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Re: [ietf-smtp] IETF Policy on dogfood consumption or avoidance - SMTP version

2019-12-19 12:32:54
\On Dec 19, 2019, at 11:55 AM, Keith Moore 
<moore(_at_)network-heretics(_dot_)com> wrote:

Note also in this case - where the presence of an IP address literal in EHLO 
is used as the sole criterion for rejecting a message before the message is 
actually transferred to the server - there's no opportunity to consider other 
criteria such as sender address validity, DKIM or other indications of 
authenticity, or the content of the message itself.   To justify rejecting a 
message on a single test that is entirely unrelated to the content, I'd 
expect that test to have an extremely low FP rate, much better than one 
considered "good enough" when used in conjunction with other tests.

Performing multi-factor analysis on messages at "." time, while the remote
client is waiting for "250" is expensive and risky.  Under high load there
may not be sufficient CPU to evaluate all pending messages before some of
the clients time out.  That can lead to multiple deliveries of the same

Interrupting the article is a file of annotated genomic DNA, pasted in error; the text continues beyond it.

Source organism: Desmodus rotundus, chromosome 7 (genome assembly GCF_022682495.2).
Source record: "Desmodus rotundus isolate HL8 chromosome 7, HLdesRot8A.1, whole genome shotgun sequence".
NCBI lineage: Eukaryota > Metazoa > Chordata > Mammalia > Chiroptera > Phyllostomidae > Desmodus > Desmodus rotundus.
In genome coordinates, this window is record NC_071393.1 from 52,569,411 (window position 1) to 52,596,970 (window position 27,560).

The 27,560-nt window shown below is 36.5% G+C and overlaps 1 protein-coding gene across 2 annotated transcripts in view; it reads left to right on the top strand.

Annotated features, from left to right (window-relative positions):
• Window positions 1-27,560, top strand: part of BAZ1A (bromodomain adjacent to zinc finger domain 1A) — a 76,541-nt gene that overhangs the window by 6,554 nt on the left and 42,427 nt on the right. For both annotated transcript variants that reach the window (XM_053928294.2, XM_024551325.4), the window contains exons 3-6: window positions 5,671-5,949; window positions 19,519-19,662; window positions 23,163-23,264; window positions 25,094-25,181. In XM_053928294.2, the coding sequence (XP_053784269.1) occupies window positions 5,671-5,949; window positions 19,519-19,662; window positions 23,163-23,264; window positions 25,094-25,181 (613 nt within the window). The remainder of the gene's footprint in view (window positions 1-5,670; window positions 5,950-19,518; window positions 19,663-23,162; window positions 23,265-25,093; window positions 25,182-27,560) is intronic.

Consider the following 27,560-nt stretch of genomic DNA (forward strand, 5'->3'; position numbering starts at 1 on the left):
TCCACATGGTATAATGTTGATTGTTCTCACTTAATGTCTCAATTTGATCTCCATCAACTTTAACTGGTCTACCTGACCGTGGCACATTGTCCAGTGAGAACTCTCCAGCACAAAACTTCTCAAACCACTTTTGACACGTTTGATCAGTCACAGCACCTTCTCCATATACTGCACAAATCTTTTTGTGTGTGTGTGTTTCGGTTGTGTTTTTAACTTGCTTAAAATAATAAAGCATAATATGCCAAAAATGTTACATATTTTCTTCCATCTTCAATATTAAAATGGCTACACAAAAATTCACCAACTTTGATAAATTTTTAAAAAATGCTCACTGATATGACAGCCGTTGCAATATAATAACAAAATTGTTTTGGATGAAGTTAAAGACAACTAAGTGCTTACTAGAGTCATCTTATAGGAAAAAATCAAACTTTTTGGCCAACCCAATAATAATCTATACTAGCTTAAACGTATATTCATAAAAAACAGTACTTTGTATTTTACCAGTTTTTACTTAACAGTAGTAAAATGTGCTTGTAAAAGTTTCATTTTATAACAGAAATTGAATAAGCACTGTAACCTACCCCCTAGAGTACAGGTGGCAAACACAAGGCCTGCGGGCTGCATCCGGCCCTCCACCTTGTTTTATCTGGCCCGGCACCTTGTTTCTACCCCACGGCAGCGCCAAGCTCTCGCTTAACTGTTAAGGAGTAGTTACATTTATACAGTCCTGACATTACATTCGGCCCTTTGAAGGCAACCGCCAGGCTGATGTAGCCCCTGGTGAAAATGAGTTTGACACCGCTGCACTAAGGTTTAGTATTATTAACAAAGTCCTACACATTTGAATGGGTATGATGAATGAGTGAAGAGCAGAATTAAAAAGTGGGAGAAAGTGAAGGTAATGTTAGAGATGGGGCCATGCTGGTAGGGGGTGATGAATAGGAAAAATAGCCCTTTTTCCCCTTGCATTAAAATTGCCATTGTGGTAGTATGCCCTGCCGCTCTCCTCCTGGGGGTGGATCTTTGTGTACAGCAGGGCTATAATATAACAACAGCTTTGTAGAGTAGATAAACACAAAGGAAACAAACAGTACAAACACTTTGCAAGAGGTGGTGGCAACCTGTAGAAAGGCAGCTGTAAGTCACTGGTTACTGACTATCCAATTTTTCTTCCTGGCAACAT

message, and general exhaustion of server resources.  Faced with botnets
and SASL password brute-forcing attacks, ... MTA operators often strive
to turn away as much junk as possible with comparatively cheap tests before
the DATA command.

This includes RBL checks, presence of PTR, PTR name regexp checks, ...
Rejecting address literal in EHLO is a filter in this class, that can
be justified entirely on its efficacy.  If the reported one complaint
in 10 years is about right, then it is working well enough in practice.

Yes, likely the efficacy of the local rules is not reassessed as often
as one might wish, and may be largely complaint driven.  That's the
nature of how limited devops cycles are spent.  This is not shocking
or even surprising.

But I'd rather deal with a responsive operator with a few odd rules
that reject traffic outright (I get a bounce), than operators that
strictly follow the wire protocol, but then silently deliver to the
Junk folder, and are too big to respond to reports from most senders.

(Your example of losing business because of undelivered proposals
likely falls into the Junk folder delivery category, not SMTP-time
rejection, which you'd have addressed on receipt of the bounce).


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